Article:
If you're using an effects sticker, create a place for if first, as it will likely impact how the circuit is designed. Placing the effect sticker close to the battery is recommended. Be sure to mark each corner of the effects sticker properly as it makes drawing the remaining circuit more challenging.

Once you have your battery and LED (and effects sticker if applicable) placements you can design the rest of your circuit. Remember that the Chibitronics conductive tape is about ⅛ of an inch (3mm) thick and that you'll want to leave ⅛ inch (3mm) between the positive and negative part of your circuit. Start with the side of the circuit that will be located the closest to the battery.

Step 6: Lay Out the Conductive Tape

Starting at the battery holder, apply the conductive tape that will carry electricity to the LED stickers (and effects sticker, if applicable). Remember that the positive and neutral sides of the circuit should not touch. Leave plenty of extra copper tape to so that you can reach your battery holder. Remember that you can always cut it later, you can't put more on without re-wiring your whole circuit.

Note the polarity of the battery when creating the circuit. You will need to know which side of the circuit is the negative and positive when applying the LED stickers in later steps.

It is also worth noting that you should not attempt to repair or join the conductive tape. If your tape breaks, remove it and start over. Attempting to join the tape will lead to unreliable conductivity and may mean an inoperable circuit.

Step 7: Add LED Stickers and Effects Sticker (if Applicable)

Using tweezers, attach each LED sticker to the conductive tape. Firmly press the stickers to the car surface ensuring good contact between the conductive tape and the copper conductors on the LED stickers.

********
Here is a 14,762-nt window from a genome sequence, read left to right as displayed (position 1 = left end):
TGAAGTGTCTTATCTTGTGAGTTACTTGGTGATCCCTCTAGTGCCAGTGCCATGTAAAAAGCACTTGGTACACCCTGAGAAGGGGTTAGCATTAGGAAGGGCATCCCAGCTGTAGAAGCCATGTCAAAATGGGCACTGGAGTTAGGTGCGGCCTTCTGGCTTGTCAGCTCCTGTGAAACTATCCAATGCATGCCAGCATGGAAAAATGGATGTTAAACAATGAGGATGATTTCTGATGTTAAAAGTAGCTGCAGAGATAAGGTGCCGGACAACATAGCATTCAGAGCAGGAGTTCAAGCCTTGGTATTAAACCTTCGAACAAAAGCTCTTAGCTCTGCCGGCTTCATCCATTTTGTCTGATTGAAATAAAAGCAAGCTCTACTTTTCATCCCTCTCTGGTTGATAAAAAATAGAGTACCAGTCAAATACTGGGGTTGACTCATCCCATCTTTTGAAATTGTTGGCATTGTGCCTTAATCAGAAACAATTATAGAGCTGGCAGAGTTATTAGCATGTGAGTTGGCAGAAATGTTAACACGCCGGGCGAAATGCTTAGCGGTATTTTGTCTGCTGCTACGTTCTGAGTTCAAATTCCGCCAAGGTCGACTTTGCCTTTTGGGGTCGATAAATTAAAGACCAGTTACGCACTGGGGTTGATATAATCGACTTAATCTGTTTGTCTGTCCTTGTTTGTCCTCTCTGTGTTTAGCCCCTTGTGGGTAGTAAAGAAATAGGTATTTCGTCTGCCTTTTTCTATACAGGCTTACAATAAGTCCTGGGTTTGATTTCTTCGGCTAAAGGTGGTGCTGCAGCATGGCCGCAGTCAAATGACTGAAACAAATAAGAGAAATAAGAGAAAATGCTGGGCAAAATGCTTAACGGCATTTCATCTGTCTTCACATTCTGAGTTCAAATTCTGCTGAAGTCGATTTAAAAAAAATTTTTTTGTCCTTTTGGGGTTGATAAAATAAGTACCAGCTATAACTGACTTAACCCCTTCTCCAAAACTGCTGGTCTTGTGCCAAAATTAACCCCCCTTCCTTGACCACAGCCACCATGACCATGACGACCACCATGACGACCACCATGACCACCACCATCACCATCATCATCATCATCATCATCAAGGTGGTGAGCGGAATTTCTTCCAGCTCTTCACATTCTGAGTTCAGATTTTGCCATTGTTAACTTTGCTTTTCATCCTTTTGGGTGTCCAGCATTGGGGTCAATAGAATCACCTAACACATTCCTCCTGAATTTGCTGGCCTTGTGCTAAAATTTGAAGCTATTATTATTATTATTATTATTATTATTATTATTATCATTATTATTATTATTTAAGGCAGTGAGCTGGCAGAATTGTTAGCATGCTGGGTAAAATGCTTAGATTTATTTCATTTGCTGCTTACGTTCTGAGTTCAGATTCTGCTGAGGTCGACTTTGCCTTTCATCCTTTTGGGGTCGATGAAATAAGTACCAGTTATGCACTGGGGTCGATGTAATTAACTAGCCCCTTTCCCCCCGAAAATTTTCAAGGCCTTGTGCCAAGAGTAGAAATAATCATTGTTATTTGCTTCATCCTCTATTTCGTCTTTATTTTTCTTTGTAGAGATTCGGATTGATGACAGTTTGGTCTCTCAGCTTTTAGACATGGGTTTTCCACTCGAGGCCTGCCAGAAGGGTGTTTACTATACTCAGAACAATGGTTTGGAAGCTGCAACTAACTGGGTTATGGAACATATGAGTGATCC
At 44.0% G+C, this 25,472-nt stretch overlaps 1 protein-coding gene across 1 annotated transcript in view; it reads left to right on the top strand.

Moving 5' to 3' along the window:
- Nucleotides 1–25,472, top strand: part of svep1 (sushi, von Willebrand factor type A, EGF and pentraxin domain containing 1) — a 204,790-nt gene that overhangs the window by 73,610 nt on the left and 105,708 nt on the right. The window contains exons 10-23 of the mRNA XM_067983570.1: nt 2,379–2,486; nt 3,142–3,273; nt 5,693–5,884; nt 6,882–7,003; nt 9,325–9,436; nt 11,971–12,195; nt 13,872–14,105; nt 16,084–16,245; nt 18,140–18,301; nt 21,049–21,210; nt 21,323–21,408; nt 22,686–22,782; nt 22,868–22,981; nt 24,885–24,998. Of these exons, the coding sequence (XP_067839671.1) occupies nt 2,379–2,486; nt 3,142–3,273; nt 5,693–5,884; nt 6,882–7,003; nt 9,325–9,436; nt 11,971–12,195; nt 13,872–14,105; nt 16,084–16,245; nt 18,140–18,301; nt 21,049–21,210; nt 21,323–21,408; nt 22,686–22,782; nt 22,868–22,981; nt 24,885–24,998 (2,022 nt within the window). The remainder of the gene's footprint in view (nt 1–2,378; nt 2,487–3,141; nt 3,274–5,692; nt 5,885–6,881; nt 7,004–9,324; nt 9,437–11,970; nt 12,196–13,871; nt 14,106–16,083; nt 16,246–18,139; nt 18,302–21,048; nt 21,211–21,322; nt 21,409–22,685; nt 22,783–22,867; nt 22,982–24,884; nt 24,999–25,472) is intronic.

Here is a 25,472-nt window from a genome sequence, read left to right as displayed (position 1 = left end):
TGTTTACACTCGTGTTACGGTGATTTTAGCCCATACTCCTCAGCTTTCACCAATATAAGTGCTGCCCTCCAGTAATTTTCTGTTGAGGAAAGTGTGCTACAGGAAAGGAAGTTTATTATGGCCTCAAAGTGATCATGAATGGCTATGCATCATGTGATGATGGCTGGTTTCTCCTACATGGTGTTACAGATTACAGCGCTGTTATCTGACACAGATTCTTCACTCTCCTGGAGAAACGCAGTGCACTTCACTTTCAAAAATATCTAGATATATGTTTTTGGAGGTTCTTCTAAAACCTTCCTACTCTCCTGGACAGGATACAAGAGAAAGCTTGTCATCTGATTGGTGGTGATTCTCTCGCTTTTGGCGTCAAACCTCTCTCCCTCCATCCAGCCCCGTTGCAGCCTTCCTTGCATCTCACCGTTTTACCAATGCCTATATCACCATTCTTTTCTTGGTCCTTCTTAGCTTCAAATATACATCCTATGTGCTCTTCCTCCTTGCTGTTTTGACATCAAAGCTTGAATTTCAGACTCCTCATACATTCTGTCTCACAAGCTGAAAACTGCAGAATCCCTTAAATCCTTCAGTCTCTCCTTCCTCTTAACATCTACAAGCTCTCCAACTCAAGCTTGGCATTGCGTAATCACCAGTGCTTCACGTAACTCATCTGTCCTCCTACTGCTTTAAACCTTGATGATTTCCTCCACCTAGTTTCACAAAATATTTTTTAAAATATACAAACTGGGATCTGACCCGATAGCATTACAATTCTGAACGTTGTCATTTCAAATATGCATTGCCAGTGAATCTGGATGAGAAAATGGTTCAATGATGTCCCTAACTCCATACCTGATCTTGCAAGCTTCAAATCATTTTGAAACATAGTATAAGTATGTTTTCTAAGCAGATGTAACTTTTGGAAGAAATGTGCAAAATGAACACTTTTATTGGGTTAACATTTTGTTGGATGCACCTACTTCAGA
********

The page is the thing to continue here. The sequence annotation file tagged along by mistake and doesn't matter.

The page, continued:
If you plan to use an effects sticker, attach it now, otherwise skip to the next step to test the circuit.

Attach the effect sticker to the conductive tape. Firmly press the sticker to the car surface ensuring good contact between the conductive and the copper conductors on the effect sticker.

Step 8: Test the Circuit

Once your LED Stickers and effect sticker (if applicable) are in place, check that the circuit is working by inserting your battery and firmly pressing down on the conductive tape and battery. The LED's should turn on. Congratulations, you can skip to the next step to complete your car.

If the LED's do not turn on, follow the steps below to debug common problems.

If none of the LED's turn on:

Check the Battery polarity - make sure that the positive side of the battery is touching the positive side of your circuit. LED's will not work if the battery is inserted backwards.

If using an effect sticker, be sure that the effect sticker is firmly pressed onto the conductive tape and that the polarity is correct.

If one or more LED(s) works but others don't:

Check the non-working LED(s) - be sure that the LED stickers are firmly pressed onto the conductive tape.

Check the polarity of the non-working LED(s) - remember that LED's don't work if the polarity is reversed.

Step 9: Completing the Car

Now that your Chibitronics circuit is laid out, attach the copper tape to the battery holder. If you used a conductive (metal) clip you will need to create insulation between the tape and the battery. The easiest way is to cut a piece of paper about 1" by 2" and fold it in the middle. Insert the paper inside the battery holder (to prevent closing the circuit) and lay the positive and negative ends of the circuit along with the battery inside the clip.

Once you've finished this step you should do all remaining steps to get your car ready for race day.

Step 10: Activate the Lights on Race Day

Before racing your car, insert the battery into the binder clip, making sure that it is contacting the copper tape.

Ask your pack leader, or track master to dim the lights so that everyone can see how awesome your car looks with lights!